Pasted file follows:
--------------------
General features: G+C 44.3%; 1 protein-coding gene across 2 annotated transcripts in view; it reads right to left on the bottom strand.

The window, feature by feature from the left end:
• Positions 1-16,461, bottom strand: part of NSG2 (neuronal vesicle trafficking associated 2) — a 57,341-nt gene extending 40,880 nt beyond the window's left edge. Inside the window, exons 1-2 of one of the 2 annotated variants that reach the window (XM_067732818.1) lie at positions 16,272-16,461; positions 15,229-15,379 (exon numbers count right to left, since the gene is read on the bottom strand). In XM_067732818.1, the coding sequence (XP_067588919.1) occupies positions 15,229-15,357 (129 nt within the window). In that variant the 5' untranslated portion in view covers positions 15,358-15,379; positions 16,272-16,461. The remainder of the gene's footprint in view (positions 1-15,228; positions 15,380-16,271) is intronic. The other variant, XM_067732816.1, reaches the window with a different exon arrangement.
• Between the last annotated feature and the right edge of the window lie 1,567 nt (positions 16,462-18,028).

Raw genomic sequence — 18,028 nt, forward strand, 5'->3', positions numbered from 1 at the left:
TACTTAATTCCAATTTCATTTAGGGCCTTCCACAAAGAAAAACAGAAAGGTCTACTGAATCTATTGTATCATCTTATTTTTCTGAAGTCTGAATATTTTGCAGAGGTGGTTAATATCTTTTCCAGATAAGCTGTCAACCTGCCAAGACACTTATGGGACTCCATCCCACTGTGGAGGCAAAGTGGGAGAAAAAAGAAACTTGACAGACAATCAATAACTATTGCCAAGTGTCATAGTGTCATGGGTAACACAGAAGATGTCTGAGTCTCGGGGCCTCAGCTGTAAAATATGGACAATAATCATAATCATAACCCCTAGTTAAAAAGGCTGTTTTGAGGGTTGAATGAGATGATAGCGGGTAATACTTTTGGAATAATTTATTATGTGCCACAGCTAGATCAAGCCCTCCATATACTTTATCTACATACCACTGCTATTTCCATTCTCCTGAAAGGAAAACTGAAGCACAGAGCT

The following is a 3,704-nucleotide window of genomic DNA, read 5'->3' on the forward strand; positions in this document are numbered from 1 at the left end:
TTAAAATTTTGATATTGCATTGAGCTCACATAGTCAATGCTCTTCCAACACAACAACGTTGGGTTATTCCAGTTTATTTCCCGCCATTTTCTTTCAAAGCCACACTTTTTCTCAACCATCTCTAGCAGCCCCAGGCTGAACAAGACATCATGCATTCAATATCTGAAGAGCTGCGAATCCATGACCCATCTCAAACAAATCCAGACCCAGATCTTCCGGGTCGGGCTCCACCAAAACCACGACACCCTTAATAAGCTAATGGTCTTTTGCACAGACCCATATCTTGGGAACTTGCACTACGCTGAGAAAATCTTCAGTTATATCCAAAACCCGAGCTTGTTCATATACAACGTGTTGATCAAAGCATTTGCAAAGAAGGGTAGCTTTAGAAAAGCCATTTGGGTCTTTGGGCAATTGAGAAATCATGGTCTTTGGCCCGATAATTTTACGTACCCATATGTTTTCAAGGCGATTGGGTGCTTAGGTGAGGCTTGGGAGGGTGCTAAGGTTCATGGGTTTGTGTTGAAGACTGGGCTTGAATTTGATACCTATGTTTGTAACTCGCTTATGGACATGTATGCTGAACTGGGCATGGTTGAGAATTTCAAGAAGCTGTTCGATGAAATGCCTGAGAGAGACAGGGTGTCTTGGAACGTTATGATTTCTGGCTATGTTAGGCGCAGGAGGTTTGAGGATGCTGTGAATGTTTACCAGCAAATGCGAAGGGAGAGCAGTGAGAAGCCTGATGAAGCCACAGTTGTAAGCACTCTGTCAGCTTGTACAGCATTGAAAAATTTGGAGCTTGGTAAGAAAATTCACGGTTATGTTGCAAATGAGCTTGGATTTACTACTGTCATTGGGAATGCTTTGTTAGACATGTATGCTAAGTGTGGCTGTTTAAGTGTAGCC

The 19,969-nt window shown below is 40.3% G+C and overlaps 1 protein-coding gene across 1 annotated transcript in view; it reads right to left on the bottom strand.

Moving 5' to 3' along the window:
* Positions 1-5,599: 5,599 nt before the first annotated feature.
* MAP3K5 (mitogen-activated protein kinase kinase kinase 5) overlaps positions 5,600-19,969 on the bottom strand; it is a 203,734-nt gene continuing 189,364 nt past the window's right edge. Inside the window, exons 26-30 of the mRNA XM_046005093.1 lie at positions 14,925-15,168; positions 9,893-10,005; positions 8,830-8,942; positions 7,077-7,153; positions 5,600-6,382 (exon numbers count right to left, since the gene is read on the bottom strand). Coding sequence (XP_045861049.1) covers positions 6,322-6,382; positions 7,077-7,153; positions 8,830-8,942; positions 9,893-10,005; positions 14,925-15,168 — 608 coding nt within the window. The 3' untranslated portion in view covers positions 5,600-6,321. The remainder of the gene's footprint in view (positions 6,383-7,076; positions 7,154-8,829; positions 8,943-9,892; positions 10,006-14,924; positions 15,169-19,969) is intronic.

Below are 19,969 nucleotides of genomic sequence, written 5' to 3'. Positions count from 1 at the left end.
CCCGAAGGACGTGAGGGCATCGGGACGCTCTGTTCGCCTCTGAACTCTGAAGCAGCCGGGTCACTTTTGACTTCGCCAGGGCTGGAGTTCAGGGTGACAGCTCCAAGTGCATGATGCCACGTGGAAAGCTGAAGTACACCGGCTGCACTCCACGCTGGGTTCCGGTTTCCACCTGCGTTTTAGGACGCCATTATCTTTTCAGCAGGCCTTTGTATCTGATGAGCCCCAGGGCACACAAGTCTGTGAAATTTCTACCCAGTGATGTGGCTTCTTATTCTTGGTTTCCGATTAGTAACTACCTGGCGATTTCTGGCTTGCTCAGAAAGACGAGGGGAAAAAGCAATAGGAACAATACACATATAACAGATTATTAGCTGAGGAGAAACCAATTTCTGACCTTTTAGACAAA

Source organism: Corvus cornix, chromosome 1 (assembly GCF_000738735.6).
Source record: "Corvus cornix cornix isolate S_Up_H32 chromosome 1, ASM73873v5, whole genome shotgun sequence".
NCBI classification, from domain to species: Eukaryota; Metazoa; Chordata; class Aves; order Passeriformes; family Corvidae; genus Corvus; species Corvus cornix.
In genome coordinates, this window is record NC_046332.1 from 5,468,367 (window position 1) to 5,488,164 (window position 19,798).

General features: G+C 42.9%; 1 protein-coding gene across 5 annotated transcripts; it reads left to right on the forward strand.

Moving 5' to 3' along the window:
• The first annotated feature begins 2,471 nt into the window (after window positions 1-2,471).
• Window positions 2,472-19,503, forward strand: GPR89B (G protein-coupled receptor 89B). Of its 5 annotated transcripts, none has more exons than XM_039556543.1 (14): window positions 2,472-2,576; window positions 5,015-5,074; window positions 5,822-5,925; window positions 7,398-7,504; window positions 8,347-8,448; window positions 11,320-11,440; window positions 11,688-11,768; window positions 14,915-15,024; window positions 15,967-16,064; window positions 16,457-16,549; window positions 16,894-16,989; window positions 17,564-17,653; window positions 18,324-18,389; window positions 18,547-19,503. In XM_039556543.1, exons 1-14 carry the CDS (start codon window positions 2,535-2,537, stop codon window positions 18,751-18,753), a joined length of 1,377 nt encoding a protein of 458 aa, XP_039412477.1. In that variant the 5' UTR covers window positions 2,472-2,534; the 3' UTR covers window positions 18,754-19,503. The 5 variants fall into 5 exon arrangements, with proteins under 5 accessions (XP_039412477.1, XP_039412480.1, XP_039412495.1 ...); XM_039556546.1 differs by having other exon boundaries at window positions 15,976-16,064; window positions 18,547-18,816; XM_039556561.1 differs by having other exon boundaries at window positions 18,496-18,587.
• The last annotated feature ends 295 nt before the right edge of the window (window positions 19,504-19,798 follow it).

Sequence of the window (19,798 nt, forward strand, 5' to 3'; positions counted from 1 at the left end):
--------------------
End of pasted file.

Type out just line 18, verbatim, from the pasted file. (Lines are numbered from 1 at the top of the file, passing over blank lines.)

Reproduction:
In genome coordinates, this window is record NC_046332.1 from 5,468,367 (window position 1) to 5,488,164 (window position 19,798).